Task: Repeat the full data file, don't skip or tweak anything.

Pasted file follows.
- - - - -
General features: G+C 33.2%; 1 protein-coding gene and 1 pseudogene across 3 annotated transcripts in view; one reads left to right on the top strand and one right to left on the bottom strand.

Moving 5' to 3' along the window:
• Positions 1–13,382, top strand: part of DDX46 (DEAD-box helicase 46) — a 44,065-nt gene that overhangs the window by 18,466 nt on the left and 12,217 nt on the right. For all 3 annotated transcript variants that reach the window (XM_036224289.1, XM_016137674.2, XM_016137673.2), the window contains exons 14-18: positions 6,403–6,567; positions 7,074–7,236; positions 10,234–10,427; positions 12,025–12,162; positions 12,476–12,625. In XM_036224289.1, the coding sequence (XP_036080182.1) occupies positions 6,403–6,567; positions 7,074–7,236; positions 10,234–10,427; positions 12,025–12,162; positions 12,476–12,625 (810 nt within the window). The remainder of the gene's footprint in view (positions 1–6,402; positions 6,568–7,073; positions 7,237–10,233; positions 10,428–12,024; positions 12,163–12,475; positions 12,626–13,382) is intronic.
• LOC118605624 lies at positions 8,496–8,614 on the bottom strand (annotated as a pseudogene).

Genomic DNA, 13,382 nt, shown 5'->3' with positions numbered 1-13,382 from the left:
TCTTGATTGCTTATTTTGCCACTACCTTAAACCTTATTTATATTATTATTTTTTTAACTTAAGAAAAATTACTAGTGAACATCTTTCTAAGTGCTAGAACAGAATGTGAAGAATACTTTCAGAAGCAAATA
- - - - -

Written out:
General features: G+C 33.2%; 1 protein-coding gene and 1 pseudogene across 3 annotated transcripts in view; one reads left to right on the top strand and one right to left on the bottom strand.

Moving 5' to 3' along the window:
• Positions 1–13,382, top strand: part of DDX46 (DEAD-box helicase 46) — a 44,065-nt gene that overhangs the window by 18,466 nt on the left and 12,217 nt on the right. For all 3 annotated transcript variants that reach the window (XM_036224289.1, XM_016137674.2, XM_016137673.2), the window contains exons 14-18: positions 6,403–6,567; positions 7,074–7,236; positions 10,234–10,427; positions 12,025–12,162; positions 12,476–12,625. In XM_036224289.1, the coding sequence (XP_036080182.1) occupies positions 6,403–6,567; positions 7,074–7,236; positions 10,234–10,427; positions 12,025–12,162; positions 12,476–12,625 (810 nt within the window). The remainder of the gene's footprint in view (positions 1–6,402; positions 6,568–7,073; positions 7,237–10,233; positions 10,428–12,024; positions 12,163–12,475; positions 12,626–13,382) is intronic.
• LOC118605624 lies at positions 8,496–8,614 on the bottom strand (annotated as a pseudogene).

Genomic DNA, 13,382 nt, shown 5'->3' with positions numbered 1-13,382 from the left:
TCTTGATTGCTTATTTTGCCACTACCTTAAACCTTATTTATATTATTATTTTTTTAACTTAAGAAAAATTACTAGTGAACATCTTTCTAAGTGCTAGAACAGAATGTGAAGAATACTTTCAGAAGCAAATA